|Department of Public Information • News and Media Division • New York|
Daily Press Briefing by the Office of the Spokesperson for the Secretary-General
The following is a near-verbatim transcript of today’s noon briefing by Martin Nesirky, Spokesperson for the Secretary-General.
So good afternoon and welcome to the briefing.
Late yesterday, we issued a statement attributable to the Spokesperson for the Secretary-General on Syria:
In it, we said, the Secretary-General appreciates and commends the continued efforts of the League of Arab States to stop the violence in Syria and to seek a peaceful resolution of the crisis that meets the democratic and legitimate aspirations of the Syrian people.
The statement also said that the United Nations remains in close contact with the League of Arab States, and the Secretary-General spoke today with the League’s Secretary General, Nabil Elaraby, to discuss the latest developments in Syria and the resolution adopted by the League’s Council of Ministers in Cairo. And in this regard, the Secretary-General stressed that action on the specific requests of the League will be a matter for the Security Council to consider, and he will remain in close contact with Member States as they take up these requests.
The Secretary-General also voiced his grave concern about the escalating violence, mounting loss of life and deteriorating humanitarian situation, particularly in the city of Homs, which continues to be under siege and heavy shelling of civilian areas since last Saturday. All violence must stop and the Secretary-General again called on the Syrian Government to comply with international law and immediately end the shelling and use of force against civilians. And the full statement is available online.
As you know, the United Nations High Commissioner for Human Rights, Navi Pillay, addressed the General Assembly this morning, and in her address, she said that she is certain that the number of dead and injured continues to rise every day. Tens of thousands, including children, have been arrested, with more than 18,000 reportedly still arbitrarily held in detention. Thousands more are reported missing. Twenty-five thousand people are estimated to have sought refuge in neighbouring and other countries and more than 70,000 are estimated to have been internally displaced. She said that she is particularly appalled by the onslaught on Homs. More than 300 people have reportedly been killed in the city since the start of this assault 10 days ago. The majority of them were victims of the shelling.
And Ms. Pillay noted that the fact finding mission, the Commission of Inquiry on Syria and she, herself, have all concluded that crimes against humanity are likely to have been committed in Syria. All Member States must ensure that these crimes do not go unpunished. And, as you know, Ms. Pillay is expected to speak with the media outside the General Assembly at about 12:45 today, and her full remarks are available online and in my office.
The Security Council is starting its mission to Haiti today. The delegation will be arriving in Port-au-Prince a little later this afternoon and will meet with the Haitian Prime Minister today. Tomorrow, Security Council members will travel to Miragoane and Leogane, and will meet with the President of Haiti. The Security Council will be in Haiti until Thursday to assess the implementation of relevant resolutions concerning the UN Mission there, MINUSTAH, and to discuss the situation in the country with Government officials.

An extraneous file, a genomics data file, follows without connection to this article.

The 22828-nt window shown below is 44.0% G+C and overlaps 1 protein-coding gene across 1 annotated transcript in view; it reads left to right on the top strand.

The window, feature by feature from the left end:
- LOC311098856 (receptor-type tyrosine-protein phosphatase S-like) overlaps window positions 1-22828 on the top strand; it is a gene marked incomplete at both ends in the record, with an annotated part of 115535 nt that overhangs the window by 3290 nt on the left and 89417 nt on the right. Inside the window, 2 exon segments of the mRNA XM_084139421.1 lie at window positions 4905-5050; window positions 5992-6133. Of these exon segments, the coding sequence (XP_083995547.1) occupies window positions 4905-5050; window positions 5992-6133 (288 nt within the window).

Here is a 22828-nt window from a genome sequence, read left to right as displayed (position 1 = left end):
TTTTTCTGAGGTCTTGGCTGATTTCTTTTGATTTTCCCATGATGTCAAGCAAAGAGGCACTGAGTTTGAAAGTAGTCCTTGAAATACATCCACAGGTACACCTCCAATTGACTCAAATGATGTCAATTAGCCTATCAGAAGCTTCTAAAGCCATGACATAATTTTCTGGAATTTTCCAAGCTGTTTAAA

The Special Adviser to the Secretary-General for Myanmar, Vijay Nambiar, is in Myanmar for a five-day visit at the invitation of the Government. Today in Naypyitaw, the Special Adviser participated in the opening of a Conference on Development Policy Options for Myanmar, jointly organized by the United Nations and the Government. During his visit, the Special Adviser will hold meetings with the Government of Myanmar, political parties, civil society organizations and other key interlocutors, in the implementation of the Secretary-General’s good offices mandate.
The Assistant Secretary-General for Political Affairs, Oscar Fernandez-Taranco, concluded his mission to the Maldives today and issued a statement upon his departure, in which he said that, while considerable controversy persists about the events of recent days, all actors he had spoken with agreed on the importance of preserving the democratic gains that have been made. All said they were committed to the constitution, which is widely held up as a model of reform. There is also a broad consensus on the need to protect human rights and strengthen the rule of law throughout the Maldives, including the performance of the judiciary.
There is an urgent need for all sides concerned to come to an agreement on forming a Government, he said, based on the principle of inclusiveness and national unity, and reach a consensus on the way forward. There needs to be a credible and independent investigation by a national mechanism into the developments of the past weeks, and the events that led up to them. As he emphasized throughout, Mr. Fernandez-Taranco said only the people of the Maldives can find the way forward. And the full text of his remarks is available in my office.
Today at 3 p.m., the Secretary-General will address the 2012 session of the Committee on the Exercise of the Inalienable Rights of the Palestinian People. He is expected to say that he recently returned from Israel and the Occupied Palestinian Territory, and encouraged the parties to re-engage in earnest towards the resumption of permanent status negotiations.
He will note that concrete steps on the ground are required to restore confidence and trust. The parties have a particular responsibility to cease provocations and create a conducive environment for direct talks.
Tomorrow at 11:30 a.m., here in the Auditorium, there will be a press conference by Ambassador Abdul Ghafoor Mohamed, who is the Permanent Representative of the Republic of the Maldives.
That’s what I have. Questions, please? Yes, Mr. Abbadi?
**Questions and Answers
Question: Thank you, Martin. Regarding the request by the Arab League to the United Nations for assistance on Syria, as you indicated, the Secretary-General said it is up to the Security Council to do that. What about the request regarding the appointment of the common Special Representative? Normally, the Special Representative appointment would fall within the purview of the Secretary-General.